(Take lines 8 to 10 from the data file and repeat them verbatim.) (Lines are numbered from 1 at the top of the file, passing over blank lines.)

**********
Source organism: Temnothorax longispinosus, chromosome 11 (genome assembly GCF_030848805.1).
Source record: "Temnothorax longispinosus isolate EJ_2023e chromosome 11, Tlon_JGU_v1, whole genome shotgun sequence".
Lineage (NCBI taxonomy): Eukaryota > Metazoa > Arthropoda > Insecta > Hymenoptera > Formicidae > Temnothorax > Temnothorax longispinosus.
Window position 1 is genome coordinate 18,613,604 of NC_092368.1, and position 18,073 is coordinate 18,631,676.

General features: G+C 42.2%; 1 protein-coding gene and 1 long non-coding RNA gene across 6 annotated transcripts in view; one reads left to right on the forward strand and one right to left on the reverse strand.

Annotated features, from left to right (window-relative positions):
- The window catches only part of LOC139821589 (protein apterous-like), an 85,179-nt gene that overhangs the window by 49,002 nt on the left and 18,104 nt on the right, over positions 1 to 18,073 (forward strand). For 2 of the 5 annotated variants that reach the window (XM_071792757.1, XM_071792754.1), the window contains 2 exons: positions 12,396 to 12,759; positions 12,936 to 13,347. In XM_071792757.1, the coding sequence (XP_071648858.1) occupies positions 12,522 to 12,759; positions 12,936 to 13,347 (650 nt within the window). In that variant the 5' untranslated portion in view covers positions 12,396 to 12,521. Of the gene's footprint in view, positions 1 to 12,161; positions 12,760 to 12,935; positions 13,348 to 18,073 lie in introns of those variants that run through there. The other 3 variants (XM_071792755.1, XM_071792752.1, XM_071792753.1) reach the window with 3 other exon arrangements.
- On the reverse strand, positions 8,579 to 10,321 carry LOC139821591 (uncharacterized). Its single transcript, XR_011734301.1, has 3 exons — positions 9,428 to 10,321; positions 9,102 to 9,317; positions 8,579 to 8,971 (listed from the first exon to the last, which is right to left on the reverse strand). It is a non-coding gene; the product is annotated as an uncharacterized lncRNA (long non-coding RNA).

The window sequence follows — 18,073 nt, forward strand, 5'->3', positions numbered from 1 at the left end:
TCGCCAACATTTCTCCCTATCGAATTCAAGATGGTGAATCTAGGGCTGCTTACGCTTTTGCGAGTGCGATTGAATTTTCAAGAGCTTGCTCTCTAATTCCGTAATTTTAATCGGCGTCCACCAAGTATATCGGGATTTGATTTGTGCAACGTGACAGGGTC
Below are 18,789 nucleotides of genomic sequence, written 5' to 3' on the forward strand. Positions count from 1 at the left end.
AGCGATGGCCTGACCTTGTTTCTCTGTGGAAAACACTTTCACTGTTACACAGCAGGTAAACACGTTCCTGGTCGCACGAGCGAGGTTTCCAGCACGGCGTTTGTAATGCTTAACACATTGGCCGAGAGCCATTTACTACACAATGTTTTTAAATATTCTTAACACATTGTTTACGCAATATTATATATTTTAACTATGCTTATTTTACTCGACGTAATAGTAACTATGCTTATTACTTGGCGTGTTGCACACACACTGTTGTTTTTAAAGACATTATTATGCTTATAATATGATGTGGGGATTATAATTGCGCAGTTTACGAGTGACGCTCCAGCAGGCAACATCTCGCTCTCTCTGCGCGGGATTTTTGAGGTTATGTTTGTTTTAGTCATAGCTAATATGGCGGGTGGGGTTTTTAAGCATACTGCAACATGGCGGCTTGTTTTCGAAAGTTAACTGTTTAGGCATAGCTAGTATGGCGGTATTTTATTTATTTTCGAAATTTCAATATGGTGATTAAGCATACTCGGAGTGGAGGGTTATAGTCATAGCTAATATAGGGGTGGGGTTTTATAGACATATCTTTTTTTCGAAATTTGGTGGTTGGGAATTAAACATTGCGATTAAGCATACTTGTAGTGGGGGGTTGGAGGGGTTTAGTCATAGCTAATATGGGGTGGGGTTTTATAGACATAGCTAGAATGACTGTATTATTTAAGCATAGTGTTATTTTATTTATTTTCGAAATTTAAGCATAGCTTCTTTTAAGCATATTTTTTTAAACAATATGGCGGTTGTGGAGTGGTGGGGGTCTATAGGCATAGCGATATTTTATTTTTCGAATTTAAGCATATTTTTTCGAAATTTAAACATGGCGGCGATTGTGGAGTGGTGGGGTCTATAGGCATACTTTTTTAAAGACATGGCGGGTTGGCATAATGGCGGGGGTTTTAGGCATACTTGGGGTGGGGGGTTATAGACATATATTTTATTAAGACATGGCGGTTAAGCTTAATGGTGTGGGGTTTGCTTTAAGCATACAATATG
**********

- On the reverse strand, positions 8,579 to 10,321 carry LOC139821591 (uncharacterized). Its single transcript, XR_011734301.1, has 3 exons — positions 9,428 to 10,321; positions 9,102 to 9,317; positions 8,579 to 8,971 (listed from the first exon to the last, which is right to left on the reverse strand). It is a non-coding gene; the product is annotated as an uncharacterized lncRNA (long non-coding RNA).

The window sequence follows — 18,073 nt, forward strand, 5'->3', positions numbered from 1 at the left end:
TCGCCAACATTTCTCCCTATCGAATTCAAGATGGTGAATCTAGGGCTGCTTACGCTTTTGCGAGTGCGATTGAATTTTCAAGAGCTTGCTCTCTAATTCCGTAATTTTAATCGGCGTCCACCAAGTATATCGGGATTTGATTTGTGCAACGTGACAGGGTC